I was contacted this morning by one of our users who wanted help decoding a date held in the database in the format 20140310111203345 found on an iPhone chat app “Nimbuzz” messenger. It’s easy to look at this and decode it by eye, i.e. 2014/03/10 11:12:03.345 but what was wanted was a way of decoding all of the dates in this form that are in a particular table.  This article will show how to format the date in a manner of our choosing for example as above or formatted in the American MM/dd/yyyy HH:mm:ss. The process is straight forward and requires two ‘features’ of SQLite: The first is substr a function that allows us to extract specified characters from a string (or each row in a column). The SQLite definition is:
substr(X,Y,Z) substr(X,Y) The substr(X,Y,Z) function returns a substring of input string X that begins with the Y-th character and which is Z characters long. If Z is omitted then substr(X,Y) returns all characters through the end of the string X beginning with the Y-th. The left-most character of X is number 1. If Y is negative then the first character of the substring is found by counting from the right rather than the left. If Z is negative then the abs(Z) characters preceding the Y-th character are returned. If X is a string then characters indices refer to actual UTF-8 characters. If X is a BLOB then the indices refer to bytes.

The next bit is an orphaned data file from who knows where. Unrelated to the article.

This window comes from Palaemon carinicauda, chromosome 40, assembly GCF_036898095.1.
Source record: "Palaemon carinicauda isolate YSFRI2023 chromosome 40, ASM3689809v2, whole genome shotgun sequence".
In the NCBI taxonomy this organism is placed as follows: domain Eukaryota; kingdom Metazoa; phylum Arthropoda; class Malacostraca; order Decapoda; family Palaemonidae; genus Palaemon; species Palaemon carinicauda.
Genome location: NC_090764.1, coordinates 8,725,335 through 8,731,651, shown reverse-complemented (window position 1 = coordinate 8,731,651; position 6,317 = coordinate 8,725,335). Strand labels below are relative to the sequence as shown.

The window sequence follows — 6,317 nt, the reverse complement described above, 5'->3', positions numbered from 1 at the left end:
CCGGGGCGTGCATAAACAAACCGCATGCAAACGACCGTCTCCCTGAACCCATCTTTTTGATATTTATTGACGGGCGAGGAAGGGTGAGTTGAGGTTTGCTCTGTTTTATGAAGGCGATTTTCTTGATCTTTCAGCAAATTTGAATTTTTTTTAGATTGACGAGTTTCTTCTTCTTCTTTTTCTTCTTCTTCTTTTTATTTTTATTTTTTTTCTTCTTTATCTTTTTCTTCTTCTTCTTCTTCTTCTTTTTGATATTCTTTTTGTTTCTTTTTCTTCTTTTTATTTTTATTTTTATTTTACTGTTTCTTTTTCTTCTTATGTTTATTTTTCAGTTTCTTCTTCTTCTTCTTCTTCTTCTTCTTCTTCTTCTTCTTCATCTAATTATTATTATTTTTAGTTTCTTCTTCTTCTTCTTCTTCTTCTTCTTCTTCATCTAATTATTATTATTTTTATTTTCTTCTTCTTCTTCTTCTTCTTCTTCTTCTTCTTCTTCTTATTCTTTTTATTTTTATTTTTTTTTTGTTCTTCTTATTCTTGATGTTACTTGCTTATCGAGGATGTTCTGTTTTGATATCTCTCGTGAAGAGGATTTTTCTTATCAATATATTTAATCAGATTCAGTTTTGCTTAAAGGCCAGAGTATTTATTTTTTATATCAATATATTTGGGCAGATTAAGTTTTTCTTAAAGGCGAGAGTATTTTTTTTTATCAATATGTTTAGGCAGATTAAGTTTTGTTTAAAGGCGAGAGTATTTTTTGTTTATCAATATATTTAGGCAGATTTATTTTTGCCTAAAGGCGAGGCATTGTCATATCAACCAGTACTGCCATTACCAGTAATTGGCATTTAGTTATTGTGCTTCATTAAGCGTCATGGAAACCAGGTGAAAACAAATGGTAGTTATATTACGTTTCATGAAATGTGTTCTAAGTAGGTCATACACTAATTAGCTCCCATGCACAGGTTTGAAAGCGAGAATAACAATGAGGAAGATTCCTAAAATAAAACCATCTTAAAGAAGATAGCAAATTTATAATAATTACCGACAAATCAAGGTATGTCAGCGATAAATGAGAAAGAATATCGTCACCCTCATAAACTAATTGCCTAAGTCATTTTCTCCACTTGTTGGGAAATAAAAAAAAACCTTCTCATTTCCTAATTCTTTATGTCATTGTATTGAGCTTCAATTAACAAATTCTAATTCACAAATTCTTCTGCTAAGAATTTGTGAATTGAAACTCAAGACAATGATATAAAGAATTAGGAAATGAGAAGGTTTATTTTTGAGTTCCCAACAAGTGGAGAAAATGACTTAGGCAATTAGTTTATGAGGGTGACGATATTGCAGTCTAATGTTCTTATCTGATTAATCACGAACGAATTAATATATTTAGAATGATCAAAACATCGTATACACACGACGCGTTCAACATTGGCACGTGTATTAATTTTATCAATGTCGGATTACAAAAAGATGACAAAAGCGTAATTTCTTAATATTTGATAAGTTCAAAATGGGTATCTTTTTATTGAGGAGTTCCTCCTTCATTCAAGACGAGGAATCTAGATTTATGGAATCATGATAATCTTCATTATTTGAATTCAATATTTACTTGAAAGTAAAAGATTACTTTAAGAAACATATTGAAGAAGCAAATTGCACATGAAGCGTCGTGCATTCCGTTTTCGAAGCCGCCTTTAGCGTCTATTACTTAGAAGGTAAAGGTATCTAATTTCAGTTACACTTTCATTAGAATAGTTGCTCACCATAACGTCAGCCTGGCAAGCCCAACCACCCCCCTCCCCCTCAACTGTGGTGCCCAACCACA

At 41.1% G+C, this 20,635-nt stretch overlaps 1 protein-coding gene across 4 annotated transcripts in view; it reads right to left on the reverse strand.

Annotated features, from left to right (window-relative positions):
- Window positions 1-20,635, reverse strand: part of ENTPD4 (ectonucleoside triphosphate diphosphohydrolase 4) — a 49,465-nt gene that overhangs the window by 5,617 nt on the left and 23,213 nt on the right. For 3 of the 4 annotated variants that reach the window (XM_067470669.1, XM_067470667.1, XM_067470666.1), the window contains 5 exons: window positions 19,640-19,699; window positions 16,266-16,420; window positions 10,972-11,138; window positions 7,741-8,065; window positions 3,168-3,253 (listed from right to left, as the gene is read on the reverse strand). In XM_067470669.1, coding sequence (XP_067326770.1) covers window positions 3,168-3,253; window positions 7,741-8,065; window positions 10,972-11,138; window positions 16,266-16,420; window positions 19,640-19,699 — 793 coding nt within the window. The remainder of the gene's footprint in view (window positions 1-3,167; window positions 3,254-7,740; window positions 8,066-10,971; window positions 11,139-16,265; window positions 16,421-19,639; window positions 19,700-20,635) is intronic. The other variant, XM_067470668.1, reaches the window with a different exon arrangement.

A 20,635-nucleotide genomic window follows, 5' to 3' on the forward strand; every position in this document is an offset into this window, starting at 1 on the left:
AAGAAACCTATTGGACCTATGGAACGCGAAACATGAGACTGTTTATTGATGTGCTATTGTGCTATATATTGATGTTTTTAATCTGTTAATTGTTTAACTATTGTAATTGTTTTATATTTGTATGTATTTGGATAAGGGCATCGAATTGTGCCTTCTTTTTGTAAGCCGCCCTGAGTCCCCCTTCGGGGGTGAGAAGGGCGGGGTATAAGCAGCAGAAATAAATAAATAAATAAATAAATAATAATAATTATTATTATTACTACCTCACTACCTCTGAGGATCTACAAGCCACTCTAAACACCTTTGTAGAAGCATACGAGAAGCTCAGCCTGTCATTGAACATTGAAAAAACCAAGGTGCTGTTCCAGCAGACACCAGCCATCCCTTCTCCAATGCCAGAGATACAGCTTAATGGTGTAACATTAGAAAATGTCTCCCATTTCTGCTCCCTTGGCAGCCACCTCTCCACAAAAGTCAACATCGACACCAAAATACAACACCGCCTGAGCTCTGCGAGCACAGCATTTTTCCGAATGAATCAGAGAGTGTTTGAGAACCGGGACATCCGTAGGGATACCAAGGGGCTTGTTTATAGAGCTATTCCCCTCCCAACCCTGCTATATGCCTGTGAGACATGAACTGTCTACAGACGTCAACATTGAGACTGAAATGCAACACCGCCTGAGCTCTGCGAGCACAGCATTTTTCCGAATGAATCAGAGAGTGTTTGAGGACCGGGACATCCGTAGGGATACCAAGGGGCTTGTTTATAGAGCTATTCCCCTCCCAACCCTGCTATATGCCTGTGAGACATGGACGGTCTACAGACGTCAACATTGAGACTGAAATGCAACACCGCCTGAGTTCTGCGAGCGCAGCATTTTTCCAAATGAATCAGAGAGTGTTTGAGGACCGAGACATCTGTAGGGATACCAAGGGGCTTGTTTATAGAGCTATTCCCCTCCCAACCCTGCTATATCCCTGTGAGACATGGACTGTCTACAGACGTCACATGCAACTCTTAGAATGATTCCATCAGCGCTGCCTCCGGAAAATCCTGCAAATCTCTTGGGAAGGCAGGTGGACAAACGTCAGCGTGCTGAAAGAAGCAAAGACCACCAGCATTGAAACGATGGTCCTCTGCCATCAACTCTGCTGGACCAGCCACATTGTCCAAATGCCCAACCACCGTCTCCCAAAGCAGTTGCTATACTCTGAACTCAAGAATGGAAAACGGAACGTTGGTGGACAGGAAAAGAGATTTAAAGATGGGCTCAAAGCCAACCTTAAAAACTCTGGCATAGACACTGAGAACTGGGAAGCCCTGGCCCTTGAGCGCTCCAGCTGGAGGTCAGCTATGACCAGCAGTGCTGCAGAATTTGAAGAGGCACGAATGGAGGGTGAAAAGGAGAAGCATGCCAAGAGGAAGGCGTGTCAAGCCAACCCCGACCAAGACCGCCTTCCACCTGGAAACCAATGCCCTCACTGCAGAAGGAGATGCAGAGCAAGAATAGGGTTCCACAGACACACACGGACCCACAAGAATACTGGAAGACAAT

By way of example, SubStr(date, 5, 2) extracts 2 characters from the date column at position 5 onwards and returns it as a new string. The second is the SQLite operator Concatenate, the SQLite definition is: The || operator is “concatenate” – it joins together the two strings of its operands. So on to the solution. The test table we will use for this example just contains two rows as follows:
Our task is to create a second column with the formatted date as above, i.e. 2014/03/10 11:12:03.345. The first query we will use will just extract the first four characters (i.e. 4 characters starting at character 1), the year, and created a new ‘virtual’ column that we will call ‘FormattedDate’. The SQL and output table is below:
Working through the complete string and also formatting the time characters gives us the final query as below:
Remember once you have created this query you can save it to the Query manager for use in a future case:
Finally, of course, we don’t have to extract the date in the order that the characters are displayed; if we wanted to use the American MM/dd/yyyy HH:mm:ss format then we can simply rearrange our query as follows:
The final display in the Forensic Browser for SQLite looks as follows: